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Ship Speed Limit May Help Rare Whales Survive Strikes

By Joel Achenbach
Washington Post Staff Writer
Monday, December 1, 2008

Last Monday, researchers aboard a Cessna aircraft spotted a right whale and her calf loitering in the Atlantic about six miles east of Hilton Head Island, S.C. They fired off a bulletin to the Coast Guard, the Navy, and ship captains up and down the coast:

"WHALE ALERT 18NM NE "T" (SCGA003) 24NOV2008, 1440(L), 3209.3N, 08027.8W, 1 ADULT, 1 CALF, NW"

The endangered North Atlantic right whale can live as long as a human being. It breathes air, like other mammals, but can submerge for 30 minutes and feed on plankton 600 feet below the surface. It generally stays close to shore but can cross the open ocean from Maine to Norway. What this creature cannot do, usually, is survive a collision with a ship.

That's a critical problem this time of year, when pregnant females cruise south from the cold waters off Canada and New England to the warm nursery off the southeastern U.S. seaboard. It's a journey of 1,500 miles or so, through some of the busiest shipping lanes in the world.

"It's an incredible gantlet that they have to run," said Marilyn Marx, a whale researcher at the New England Aquarium in Boston. "When you look at the migratory paths of right whales and you see how many shipping channels they have to cross, it's amazing that any of them are alive today."

Somewhere out there is Phoenix, who has the unusual quality of being both a living creature and a museum exhibit. Born in 1987, Phoenix is the model for the right whale dangling from the ceiling of the new Sant Ocean Hall at the Smithsonian Institution's National Museum of Natural History. She became the poster child for right whales because her well-documented life has featured many of the dramas and hazards faced by her species. She survived a nearly lethal encounter with fishing lines, one of which left a scar on her lip -- a scar that, along with her other markings, is scrupulously replicated in the museum's whale.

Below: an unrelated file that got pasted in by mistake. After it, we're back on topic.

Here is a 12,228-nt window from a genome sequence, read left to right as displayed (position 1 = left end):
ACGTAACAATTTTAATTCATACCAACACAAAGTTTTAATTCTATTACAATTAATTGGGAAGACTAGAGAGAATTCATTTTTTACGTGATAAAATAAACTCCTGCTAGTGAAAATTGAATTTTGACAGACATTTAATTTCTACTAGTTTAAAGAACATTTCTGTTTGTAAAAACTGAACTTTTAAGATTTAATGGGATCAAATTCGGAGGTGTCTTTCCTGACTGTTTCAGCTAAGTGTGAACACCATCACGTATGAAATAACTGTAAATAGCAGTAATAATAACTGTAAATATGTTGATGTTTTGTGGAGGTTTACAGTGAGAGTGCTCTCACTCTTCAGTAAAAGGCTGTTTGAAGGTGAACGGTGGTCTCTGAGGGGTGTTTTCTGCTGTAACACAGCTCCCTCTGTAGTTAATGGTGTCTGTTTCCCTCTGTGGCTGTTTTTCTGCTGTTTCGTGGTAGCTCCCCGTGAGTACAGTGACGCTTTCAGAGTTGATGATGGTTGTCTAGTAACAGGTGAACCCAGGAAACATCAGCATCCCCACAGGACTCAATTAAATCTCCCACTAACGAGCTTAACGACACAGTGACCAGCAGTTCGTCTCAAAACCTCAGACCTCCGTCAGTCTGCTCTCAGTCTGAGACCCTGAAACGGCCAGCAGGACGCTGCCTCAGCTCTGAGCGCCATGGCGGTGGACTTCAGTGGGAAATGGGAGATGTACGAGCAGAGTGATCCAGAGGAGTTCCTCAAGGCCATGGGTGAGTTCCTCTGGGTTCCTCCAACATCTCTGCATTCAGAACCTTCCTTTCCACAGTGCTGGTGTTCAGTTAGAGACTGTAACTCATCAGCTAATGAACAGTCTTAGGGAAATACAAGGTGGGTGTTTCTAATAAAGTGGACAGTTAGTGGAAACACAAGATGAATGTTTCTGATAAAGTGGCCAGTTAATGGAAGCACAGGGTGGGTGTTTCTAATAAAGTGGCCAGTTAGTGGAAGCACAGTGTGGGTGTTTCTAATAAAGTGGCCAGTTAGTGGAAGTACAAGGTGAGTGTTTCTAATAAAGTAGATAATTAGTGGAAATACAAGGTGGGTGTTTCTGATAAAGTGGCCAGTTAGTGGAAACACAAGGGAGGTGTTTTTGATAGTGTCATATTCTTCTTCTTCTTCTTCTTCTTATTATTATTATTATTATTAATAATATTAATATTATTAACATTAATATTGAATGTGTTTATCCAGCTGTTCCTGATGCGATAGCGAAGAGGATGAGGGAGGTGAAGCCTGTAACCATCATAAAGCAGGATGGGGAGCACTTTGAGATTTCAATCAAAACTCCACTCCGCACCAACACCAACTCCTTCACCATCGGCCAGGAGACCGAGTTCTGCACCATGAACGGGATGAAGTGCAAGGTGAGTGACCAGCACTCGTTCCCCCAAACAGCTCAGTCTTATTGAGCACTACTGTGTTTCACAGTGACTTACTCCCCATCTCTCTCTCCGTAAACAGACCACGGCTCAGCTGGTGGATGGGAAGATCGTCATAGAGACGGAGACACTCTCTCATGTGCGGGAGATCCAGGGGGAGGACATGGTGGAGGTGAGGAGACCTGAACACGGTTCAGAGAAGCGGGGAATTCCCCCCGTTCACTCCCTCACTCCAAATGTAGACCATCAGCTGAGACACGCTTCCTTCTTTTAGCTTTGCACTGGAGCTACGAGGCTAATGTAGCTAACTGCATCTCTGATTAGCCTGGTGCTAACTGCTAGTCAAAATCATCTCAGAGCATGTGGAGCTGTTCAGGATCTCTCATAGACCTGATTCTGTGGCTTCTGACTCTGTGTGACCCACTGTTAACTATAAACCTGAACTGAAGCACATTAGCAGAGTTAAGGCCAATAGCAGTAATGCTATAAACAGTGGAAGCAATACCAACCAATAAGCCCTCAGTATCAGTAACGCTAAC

Phoenix's mother, Stumpy, lost part of a fluke in what may have been a ship collision and eventually was killed, along with a fetus, when struck by a ship off the Virginia coast in 2004. Phoenix has given birth three times, and one of her offspring, Smoke, had her first calf in 2007.

Researchers last spotted Phoenix this past summer in the Gulf of Maine. Her whereabouts at the moment are unknown, though she is probably in the northern part of the range.

This year the whale migration will be somewhat less risky as the result of a controversial regulation that goes into effect Dec. 9. Pushed through by the National Oceanic and Atmospheric Administration, despite protestations from the shipping industry and resistance by the White House, the rule limits the speed of large ships within 20 miles of shore during the migratory season. Ships cannot go faster than 10 knots, or 11.5 mph.